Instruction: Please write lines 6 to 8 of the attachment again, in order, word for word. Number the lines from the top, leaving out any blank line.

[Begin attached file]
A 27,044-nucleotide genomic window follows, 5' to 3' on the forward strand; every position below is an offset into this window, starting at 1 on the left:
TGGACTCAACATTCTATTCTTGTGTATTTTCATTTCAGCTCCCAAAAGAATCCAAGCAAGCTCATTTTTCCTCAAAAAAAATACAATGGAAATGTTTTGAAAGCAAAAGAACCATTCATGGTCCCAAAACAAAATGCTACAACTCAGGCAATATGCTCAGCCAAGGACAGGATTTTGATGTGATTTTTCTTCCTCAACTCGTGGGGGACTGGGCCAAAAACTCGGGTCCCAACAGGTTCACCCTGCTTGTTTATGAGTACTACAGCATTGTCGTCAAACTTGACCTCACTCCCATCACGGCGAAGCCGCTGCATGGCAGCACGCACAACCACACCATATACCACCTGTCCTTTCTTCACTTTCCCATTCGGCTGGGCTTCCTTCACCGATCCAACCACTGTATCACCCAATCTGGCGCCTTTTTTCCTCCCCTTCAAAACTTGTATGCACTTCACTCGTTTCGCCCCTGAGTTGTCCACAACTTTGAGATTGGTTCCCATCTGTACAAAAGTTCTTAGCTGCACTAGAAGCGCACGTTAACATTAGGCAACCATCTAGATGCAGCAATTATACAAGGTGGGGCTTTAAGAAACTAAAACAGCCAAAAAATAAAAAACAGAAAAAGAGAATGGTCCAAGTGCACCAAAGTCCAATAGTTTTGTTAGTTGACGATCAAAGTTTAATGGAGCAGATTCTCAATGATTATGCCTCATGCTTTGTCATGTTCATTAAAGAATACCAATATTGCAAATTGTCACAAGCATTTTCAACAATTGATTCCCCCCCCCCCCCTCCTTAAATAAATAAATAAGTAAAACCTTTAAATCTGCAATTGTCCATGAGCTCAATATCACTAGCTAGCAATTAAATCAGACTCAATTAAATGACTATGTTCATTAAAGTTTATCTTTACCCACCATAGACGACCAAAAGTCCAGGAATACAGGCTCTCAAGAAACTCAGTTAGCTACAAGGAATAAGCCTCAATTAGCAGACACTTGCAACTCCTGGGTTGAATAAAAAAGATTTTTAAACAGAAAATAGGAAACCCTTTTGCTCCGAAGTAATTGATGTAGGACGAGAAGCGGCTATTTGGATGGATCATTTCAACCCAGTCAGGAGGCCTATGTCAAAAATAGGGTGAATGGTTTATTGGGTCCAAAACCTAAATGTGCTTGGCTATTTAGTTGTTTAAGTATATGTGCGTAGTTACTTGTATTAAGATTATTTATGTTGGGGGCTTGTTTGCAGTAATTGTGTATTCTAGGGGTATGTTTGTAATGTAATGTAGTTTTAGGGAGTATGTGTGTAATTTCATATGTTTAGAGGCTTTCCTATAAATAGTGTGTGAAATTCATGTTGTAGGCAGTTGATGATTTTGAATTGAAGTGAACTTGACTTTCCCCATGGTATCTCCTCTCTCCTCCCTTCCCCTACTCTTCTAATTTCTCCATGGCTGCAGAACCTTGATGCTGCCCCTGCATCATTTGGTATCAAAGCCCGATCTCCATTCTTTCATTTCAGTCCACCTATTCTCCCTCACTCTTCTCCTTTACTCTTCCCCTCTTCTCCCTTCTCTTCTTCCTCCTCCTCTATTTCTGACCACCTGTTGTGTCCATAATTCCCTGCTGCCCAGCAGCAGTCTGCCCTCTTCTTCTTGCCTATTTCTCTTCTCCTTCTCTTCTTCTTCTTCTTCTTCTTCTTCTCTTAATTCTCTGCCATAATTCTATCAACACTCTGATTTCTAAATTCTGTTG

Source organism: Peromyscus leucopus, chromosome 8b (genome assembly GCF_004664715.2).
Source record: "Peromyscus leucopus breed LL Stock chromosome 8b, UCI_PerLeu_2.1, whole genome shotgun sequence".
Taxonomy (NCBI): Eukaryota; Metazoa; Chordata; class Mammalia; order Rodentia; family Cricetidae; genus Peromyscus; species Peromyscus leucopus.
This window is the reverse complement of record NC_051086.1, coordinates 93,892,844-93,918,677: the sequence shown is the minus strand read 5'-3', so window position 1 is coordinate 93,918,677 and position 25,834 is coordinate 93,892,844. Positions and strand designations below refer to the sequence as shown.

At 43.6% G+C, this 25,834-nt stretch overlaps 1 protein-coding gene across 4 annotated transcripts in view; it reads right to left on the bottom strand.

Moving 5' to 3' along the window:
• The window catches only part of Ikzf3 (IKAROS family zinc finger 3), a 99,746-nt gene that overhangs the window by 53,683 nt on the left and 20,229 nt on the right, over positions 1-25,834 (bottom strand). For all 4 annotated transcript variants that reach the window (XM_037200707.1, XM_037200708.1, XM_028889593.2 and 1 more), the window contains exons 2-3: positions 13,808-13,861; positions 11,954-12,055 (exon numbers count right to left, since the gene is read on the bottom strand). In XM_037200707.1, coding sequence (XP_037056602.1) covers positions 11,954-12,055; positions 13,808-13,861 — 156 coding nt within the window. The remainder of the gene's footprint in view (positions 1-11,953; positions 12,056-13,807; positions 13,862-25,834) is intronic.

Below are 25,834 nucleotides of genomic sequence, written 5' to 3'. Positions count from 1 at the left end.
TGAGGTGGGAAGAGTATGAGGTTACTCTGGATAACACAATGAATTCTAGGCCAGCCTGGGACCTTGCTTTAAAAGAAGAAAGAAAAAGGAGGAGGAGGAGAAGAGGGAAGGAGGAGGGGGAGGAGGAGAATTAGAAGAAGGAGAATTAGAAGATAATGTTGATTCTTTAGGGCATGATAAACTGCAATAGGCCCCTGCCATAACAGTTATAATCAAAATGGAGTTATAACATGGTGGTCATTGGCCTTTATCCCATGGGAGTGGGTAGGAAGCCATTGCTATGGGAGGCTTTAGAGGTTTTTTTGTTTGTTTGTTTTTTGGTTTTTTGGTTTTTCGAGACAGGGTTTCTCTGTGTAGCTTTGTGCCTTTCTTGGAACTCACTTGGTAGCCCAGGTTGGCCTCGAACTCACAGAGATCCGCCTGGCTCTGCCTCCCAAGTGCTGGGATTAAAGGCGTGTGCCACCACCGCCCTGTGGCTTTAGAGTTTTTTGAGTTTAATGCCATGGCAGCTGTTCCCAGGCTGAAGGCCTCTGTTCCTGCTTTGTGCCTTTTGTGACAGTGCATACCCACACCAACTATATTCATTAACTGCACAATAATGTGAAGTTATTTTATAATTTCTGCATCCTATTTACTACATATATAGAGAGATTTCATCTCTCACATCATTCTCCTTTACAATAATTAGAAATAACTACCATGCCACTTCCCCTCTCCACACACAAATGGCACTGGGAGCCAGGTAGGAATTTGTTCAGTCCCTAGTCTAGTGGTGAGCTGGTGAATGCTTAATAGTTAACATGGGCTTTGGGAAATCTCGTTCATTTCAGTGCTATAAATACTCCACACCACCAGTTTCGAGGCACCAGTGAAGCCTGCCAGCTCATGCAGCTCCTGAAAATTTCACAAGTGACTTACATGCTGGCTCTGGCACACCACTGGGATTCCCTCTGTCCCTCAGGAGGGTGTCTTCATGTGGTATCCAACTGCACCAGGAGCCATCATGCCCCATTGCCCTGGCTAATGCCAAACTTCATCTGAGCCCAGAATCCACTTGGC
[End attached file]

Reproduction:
This window is the reverse complement of record NC_051086.1, coordinates 93,892,844-93,918,677: the sequence shown is the minus strand read 5'-3', so window position 1 is coordinate 93,918,677 and position 25,834 is coordinate 93,892,844. Positions and strand designations below refer to the sequence as shown.

At 43.6% G+C, this 25,834-nt stretch overlaps 1 protein-coding gene across 4 annotated transcripts in view; it reads right to left on the bottom strand.

Moving 5' to 3' along the window: